Melissa Schilling, Stern NYU

Lecture title:

Technology Shocks, Technological Collaboration, and Innovation Outcomes

Speakers:

Melissa Schilling, Stern NYU

Speaker(s) Web Pages:

Semester: Winter 2016

Date: Friday, January 29, 2016

Time: 1:30 - 3:00 PM

Venue: Room R1240, Ross School of Business

Additional Notes:

Introduced by Saerom Lee,


Abstract:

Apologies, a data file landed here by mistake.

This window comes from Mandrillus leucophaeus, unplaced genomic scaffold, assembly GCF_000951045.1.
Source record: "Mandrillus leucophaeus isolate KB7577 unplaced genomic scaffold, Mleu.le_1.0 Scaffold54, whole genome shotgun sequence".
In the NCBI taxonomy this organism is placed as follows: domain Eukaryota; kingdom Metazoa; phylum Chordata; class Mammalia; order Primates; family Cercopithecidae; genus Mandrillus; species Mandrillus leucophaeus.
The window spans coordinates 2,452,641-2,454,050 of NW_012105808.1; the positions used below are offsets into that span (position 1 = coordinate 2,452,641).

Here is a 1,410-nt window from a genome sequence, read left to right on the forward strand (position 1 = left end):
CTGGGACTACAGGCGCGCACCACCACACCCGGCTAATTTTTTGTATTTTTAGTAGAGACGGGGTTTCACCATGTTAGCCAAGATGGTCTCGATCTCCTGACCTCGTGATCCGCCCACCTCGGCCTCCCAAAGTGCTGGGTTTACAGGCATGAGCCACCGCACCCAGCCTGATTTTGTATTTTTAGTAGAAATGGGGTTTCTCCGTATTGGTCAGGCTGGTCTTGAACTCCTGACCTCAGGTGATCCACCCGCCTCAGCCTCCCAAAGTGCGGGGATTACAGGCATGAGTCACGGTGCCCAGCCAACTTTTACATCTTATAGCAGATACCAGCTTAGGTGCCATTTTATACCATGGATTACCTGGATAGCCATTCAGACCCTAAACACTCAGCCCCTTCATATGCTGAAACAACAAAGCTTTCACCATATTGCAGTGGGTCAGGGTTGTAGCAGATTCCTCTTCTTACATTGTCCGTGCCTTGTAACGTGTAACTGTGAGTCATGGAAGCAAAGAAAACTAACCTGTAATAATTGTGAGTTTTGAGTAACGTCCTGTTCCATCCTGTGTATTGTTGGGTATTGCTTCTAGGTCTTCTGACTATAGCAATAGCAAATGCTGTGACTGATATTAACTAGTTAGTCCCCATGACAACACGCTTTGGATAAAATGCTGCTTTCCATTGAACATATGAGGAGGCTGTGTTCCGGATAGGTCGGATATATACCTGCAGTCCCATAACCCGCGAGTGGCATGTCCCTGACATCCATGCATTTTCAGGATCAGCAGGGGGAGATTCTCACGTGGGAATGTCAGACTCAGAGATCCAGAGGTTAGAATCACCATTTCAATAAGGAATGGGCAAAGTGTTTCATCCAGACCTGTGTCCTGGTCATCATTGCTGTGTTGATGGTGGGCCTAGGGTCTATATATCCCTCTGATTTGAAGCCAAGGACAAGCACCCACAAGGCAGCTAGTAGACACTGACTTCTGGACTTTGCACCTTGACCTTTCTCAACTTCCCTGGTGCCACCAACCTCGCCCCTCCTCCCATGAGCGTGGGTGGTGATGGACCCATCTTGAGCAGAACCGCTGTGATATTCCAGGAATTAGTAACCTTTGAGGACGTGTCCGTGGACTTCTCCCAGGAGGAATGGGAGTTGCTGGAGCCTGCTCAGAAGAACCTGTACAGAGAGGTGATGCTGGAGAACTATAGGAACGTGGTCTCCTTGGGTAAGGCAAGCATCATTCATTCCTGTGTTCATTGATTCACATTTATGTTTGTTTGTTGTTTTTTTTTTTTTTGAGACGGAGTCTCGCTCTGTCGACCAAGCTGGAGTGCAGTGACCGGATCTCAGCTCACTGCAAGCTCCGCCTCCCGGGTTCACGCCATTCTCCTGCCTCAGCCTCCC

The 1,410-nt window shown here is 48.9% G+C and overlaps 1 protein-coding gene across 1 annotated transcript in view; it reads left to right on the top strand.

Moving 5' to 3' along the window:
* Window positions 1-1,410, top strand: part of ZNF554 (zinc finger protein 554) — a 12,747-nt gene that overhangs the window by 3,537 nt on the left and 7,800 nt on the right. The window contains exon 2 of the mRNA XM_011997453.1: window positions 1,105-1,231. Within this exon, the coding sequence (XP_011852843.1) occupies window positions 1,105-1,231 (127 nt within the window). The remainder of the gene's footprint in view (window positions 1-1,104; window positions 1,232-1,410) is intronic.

In the early to mid-1990s, technology alliances suddenly surged to unprecedented levels—roughly 300% growth per year from 1990 to 1995—and then declined just as precipitously. This massive increase in alliance activity caused the crystallization of a giant component in the global technology network that connected a large portion of the world’s firms, government labs, universities, and other organizations. However, when alliance activity declined, the component disintegrated. What caused this spike in alliance activity? And did this large-but-transient change in collaboration activity leave any enduring effect? The data here suggest that a major technology shock may have provoked this alliance surge. A technology shock may simultaneously unleash significant innovation opportunities while creating great uncertainty in the economic environment. Though it is well known that firms often use alliances both to respond to uncertainty and facilitate innovation, little is known about how technology shocks affect the collaboration behavior of firms and how these two factors separately influence innovation outcomes. I integrate an inductive study of collaboration activity and a technology shock with existing research on economics, alliances, and networks to build a set of arguments about how technology shocks will influence alliance behavior, how changes in alliance behavior will influence the global technology collaboration network, and about how each of these changes is likely to influence the innovative outcomes of firms. I then explore the separate and joint effects of the technology shock and collaboration activity on innovation using a large sample panel study of patenting by North American firms.

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